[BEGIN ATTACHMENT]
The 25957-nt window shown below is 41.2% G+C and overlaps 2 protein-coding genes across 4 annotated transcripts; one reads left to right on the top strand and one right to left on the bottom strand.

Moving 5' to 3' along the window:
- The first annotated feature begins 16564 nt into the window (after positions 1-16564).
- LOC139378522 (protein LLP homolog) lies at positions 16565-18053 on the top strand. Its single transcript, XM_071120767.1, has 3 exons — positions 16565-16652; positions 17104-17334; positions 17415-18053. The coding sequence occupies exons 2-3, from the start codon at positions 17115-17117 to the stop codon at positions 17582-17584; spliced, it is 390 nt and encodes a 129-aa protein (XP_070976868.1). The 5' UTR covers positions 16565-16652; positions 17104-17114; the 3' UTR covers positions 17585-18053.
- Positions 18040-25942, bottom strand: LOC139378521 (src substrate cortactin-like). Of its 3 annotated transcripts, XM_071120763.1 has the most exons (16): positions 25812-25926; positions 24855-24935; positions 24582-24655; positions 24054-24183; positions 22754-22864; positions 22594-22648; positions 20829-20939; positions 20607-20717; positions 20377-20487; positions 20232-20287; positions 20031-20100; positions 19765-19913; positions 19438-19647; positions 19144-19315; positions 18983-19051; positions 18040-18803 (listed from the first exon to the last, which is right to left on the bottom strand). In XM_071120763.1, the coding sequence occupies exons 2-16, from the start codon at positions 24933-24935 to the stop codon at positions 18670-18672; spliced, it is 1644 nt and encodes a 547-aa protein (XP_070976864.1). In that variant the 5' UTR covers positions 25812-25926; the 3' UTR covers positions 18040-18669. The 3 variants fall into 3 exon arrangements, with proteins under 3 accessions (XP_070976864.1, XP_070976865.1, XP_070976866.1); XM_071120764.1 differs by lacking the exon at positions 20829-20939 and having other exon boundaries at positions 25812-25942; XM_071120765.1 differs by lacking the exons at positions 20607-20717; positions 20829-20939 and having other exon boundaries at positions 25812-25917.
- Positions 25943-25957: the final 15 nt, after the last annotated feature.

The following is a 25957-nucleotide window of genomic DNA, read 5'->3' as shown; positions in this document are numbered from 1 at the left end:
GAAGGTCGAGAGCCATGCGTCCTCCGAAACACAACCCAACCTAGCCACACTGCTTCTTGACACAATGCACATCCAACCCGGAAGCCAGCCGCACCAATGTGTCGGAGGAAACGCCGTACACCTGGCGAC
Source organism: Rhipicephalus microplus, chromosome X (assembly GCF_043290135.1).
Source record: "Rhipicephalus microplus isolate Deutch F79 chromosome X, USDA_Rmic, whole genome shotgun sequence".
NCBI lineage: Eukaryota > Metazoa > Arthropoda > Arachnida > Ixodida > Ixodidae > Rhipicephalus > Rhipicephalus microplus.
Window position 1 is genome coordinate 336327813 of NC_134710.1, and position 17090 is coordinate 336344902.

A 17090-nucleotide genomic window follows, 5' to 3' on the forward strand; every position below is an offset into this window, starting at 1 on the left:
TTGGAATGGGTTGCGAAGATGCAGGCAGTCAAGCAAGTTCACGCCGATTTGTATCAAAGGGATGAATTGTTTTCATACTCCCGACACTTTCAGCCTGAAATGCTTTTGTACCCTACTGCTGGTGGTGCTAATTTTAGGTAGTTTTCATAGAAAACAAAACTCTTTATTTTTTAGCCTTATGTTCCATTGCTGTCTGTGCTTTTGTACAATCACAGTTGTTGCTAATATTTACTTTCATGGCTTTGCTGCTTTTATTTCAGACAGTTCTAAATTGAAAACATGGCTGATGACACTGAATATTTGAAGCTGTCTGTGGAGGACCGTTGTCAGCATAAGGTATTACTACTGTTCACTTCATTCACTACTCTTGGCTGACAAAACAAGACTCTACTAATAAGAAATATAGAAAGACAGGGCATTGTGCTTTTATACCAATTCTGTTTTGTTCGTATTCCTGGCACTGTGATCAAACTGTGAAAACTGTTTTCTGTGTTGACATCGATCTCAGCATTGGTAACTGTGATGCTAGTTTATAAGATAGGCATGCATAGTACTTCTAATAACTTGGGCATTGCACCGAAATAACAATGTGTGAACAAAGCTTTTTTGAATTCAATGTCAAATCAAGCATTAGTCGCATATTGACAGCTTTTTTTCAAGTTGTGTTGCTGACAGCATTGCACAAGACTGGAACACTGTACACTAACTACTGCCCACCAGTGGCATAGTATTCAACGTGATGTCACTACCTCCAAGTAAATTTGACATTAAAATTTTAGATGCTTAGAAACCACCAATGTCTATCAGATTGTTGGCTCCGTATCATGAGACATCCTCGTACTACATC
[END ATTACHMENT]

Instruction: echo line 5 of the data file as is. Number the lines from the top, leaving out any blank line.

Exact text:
- Positions 18040-25942, bottom strand: LOC139378521 (src substrate cortactin-like). Of its 3 annotated transcripts, XM_071120763.1 has the most exons (16): positions 25812-25926; positions 24855-24935; positions 24582-24655; positions 24054-24183; positions 22754-22864; positions 22594-22648; positions 20829-20939; positions 20607-20717; positions 20377-20487; positions 20232-20287; positions 20031-20100; positions 19765-19913; positions 19438-19647; positions 19144-19315; positions 18983-19051; positions 18040-18803 (listed from the first exon to the last, which is right to left on the bottom strand). In XM_071120763.1, the coding sequence occupies exons 2-16, from the start codon at positions 24933-24935 to the stop codon at positions 18670-18672; spliced, it is 1644 nt and encodes a 547-aa protein (XP_070976864.1). In that variant the 5' UTR covers positions 25812-25926; the 3' UTR covers positions 18040-18669. The 3 variants fall into 3 exon arrangements, with proteins under 3 accessions (XP_070976864.1, XP_070976865.1, XP_070976866.1); XM_071120764.1 differs by lacking the exon at positions 20829-20939 and having other exon boundaries at positions 25812-25942; XM_071120765.1 differs by lacking the exons at positions 20607-20717; positions 20829-20939 and having other exon boundaries at positions 25812-25917.